Seasonal & Temporary Employees: How to Make Them Part of Your Team

Image: Seasonal & Temporary Employees: How to Make Them Part of Your Team

Making Seasonal & Temporary Employees a Part of the Team

As we approach the summer, many organizations are ramping up to bring in temporary employees , summer students or contract workers for short-term projects.

When interviewing seasonal and temporary candidates, recruiters need to communicate what makes the temporary job a ‘win’ for the employee. Perhaps it is a flexible schedule, or a resume boost with new skills, it couldbe in a new field of work that the candidate is looking to enter, or, perhaps this is secondary job that will help supplement income. The process and attitude toward recruiting a temporary employee should be no different than hiring a permanent one.

This is particularly important when recruiting Gen Xers and Gen Ys who believe that they should be treated fairly, even if they are only temporary employees with your organization.

Engaging Seasonal and Temporary Employees

Leaders and managers should engage employees during their entire employment period. It doesn’t matter if it’s for a month, a quarter, or for a full year.  All employees should be treated as important members of the team since this will impact overall team performance. critical

Seasonal/temporary employees should have access to most, if not all, of the perks that full-time employees do. For example, they should be able to access discounts (in store or with business partners like fitness centres), staff lunches and parties, performance rewards, incentives etc. Temporary employees should also have access to as many of your total rewards as is legally possible.

Full-time colleagues should be encouraged to collaborate with temporary ones as effectively as with other full-time employees. Temporary employees should receive all corporate communications, should attend team meetings, and should be aware of departmental goals and objectives.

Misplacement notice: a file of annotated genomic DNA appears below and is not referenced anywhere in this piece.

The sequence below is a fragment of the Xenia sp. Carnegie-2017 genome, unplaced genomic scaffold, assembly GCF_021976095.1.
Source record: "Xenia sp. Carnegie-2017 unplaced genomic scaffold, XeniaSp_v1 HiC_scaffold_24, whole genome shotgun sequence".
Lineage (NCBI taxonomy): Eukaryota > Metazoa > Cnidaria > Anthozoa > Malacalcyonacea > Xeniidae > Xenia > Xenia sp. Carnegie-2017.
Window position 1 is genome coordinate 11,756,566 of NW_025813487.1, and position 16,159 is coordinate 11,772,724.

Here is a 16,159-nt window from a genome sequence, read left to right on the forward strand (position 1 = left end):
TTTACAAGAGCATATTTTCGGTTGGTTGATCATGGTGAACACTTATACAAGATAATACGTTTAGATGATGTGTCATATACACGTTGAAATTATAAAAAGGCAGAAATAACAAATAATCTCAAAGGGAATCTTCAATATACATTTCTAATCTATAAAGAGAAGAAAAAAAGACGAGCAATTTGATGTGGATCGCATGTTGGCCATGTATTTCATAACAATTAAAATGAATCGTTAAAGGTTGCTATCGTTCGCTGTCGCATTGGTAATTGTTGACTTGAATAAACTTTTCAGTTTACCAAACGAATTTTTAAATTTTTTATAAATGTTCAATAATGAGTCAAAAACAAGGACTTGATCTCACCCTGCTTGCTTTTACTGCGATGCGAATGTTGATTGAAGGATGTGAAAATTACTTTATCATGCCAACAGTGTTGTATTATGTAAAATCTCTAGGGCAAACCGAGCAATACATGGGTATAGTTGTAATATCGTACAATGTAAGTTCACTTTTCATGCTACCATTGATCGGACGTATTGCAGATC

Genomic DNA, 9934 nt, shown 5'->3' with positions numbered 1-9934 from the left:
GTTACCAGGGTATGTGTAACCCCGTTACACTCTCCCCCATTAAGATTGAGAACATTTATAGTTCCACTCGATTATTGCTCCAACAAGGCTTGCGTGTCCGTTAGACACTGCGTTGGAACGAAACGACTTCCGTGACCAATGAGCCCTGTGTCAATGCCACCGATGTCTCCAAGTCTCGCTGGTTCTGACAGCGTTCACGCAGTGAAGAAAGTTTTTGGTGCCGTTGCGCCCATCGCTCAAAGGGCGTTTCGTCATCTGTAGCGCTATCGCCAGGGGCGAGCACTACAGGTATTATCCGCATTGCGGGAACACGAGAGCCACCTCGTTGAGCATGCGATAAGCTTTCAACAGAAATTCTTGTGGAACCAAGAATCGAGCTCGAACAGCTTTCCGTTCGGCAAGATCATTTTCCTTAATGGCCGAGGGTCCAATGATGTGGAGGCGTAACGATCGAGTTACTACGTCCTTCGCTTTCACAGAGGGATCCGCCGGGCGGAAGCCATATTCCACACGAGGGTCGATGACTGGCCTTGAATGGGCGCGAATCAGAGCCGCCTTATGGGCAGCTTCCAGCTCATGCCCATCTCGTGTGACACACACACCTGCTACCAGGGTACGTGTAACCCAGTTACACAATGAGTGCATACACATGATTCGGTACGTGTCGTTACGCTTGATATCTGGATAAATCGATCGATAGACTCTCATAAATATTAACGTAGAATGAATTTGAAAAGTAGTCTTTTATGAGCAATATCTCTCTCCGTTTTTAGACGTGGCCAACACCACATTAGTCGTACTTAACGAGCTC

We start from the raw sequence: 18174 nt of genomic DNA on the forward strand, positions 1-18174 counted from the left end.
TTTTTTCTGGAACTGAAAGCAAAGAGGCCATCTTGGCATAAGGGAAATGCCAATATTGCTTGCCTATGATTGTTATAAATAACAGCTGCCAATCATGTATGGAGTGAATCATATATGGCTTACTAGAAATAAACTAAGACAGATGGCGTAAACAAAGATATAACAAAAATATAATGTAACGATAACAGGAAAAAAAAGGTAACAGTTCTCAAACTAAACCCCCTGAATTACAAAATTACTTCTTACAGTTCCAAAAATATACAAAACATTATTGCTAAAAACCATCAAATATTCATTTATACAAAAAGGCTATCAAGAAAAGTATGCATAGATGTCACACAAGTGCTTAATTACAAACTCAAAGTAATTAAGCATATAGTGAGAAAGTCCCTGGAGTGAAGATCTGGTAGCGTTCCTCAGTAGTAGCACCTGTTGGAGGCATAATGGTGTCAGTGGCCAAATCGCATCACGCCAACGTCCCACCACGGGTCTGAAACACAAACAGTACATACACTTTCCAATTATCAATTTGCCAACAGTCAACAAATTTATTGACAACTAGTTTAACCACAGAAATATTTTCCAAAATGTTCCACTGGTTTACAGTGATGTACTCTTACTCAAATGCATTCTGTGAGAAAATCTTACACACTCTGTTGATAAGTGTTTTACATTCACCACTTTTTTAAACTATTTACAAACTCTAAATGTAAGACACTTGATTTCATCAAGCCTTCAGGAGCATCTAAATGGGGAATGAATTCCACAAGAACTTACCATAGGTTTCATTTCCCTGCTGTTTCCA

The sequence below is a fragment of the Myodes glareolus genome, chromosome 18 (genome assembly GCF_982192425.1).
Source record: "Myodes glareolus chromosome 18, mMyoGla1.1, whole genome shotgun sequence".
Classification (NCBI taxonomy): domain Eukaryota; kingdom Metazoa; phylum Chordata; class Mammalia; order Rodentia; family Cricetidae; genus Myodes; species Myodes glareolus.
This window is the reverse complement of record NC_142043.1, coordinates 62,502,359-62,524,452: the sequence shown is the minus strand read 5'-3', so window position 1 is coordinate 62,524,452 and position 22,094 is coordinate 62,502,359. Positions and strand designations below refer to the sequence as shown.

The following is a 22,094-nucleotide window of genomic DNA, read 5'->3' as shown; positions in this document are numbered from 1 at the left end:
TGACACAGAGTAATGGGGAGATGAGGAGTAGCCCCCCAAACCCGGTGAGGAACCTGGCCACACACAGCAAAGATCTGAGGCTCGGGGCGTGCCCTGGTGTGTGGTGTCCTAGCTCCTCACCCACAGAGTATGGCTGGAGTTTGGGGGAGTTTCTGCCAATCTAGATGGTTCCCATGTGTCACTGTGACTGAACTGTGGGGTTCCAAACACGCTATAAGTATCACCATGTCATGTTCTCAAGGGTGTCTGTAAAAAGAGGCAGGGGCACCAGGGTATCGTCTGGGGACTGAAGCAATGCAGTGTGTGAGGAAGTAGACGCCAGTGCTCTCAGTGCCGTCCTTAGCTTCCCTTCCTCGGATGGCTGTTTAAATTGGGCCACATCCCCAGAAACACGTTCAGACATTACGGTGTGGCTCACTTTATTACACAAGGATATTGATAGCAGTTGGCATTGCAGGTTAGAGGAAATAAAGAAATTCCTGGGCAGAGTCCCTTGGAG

By treating temporary employees as part of the team, you will create a greater emotional connection with employees. The result will be that they will be more likely to speak highly of your organization, to represent your brand well, and to encourage friends and family to buy your products and services. They are also more likely to accept accountability in their role and will be more likely to want to succeed in their tasks.

Also, by treating all employees as part of the team, they become a potential pool of candidates for permanent employment in the future.

Generational Considerations

For all generations, but in particular for Gen Xers and Gen Ys, seasonal and temporary employment is a test drive. This means that the temporary assignment is a trial period for both parties. Employees are evaluating your organization just as much as you are evaluating them.

It may be the case that temporary employees will accept full-time, permanent employment with you even if they are not  fully engaged. However, you can be assured that while they are working with you that they will either continue to look for other opportunities or will already have determined how many months they need to stay in order to make the position legitimate. It’s important that employees be engaged from day one with your organizations.

The cost of not taking the right approach could be rapid turnover, as employees jump ship to another temporary assignment. Even if they stay with your organization, they may have lower levels of productivity, as these employees might do their jobs, but not give any discretionary effort in their roles.

Giselle Kovary

As president and co-founder of n-gen People Performance Inc., Giselle is dedicated to building strategies and programs that help clients target, motivate and engage employees in order to increase performance and productivity. She is a sought after resource to industry leaders, having worked with 18 of the top Fortune 500 companies across North America. Over 60,000 people globally have experienced an n-gen workshop or presentation. With close to 20 years of experience in learning and development, she has devoted more than 13 years to researching the impact that generational differences have on organizational performance.

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